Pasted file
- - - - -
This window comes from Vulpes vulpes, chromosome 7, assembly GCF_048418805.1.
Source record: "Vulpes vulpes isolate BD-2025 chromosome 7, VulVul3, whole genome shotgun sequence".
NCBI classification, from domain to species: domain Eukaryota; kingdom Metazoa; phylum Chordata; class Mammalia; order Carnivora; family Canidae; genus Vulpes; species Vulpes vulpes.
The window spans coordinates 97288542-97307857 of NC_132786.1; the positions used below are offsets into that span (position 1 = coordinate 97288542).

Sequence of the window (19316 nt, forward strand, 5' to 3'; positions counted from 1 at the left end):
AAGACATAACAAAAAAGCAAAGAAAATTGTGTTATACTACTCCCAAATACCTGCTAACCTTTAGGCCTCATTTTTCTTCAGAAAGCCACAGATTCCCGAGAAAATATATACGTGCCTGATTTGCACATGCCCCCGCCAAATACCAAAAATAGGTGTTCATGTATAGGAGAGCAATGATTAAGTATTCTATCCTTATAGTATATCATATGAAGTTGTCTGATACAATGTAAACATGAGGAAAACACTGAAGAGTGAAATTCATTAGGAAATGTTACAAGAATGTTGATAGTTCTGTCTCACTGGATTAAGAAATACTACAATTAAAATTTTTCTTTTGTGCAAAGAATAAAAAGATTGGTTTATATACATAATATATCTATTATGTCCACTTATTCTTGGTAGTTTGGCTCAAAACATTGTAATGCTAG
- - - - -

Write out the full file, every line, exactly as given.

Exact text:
This window comes from Vulpes vulpes, chromosome 7, assembly GCF_048418805.1.
Source record: "Vulpes vulpes isolate BD-2025 chromosome 7, VulVul3, whole genome shotgun sequence".
NCBI classification, from domain to species: domain Eukaryota; kingdom Metazoa; phylum Chordata; class Mammalia; order Carnivora; family Canidae; genus Vulpes; species Vulpes vulpes.
The window spans coordinates 97288542-97307857 of NC_132786.1; the positions used below are offsets into that span (position 1 = coordinate 97288542).

Sequence of the window (19316 nt, forward strand, 5' to 3'; positions counted from 1 at the left end):
AAGACATAACAAAAAAGCAAAGAAAATTGTGTTATACTACTCCCAAATACCTGCTAACCTTTAGGCCTCATTTTTCTTCAGAAAGCCACAGATTCCCGAGAAAATATATACGTGCCTGATTTGCACATGCCCCCGCCAAATACCAAAAATAGGTGTTCATGTATAGGAGAGCAATGATTAAGTATTCTATCCTTATAGTATATCATATGAAGTTGTCTGATACAATGTAAACATGAGGAAAACACTGAAGAGTGAAATTCATTAGGAAATGTTACAAGAATGTTGATAGTTCTGTCTCACTGGATTAAGAAATACTACAATTAAAATTTTTCTTTTGTGCAAAGAATAAAAAGATTGGTTTATATACATAATATATCTATTATGTCCACTTATTCTTGGTAGTTTGGCTCAAAACATTGTAATGCTAG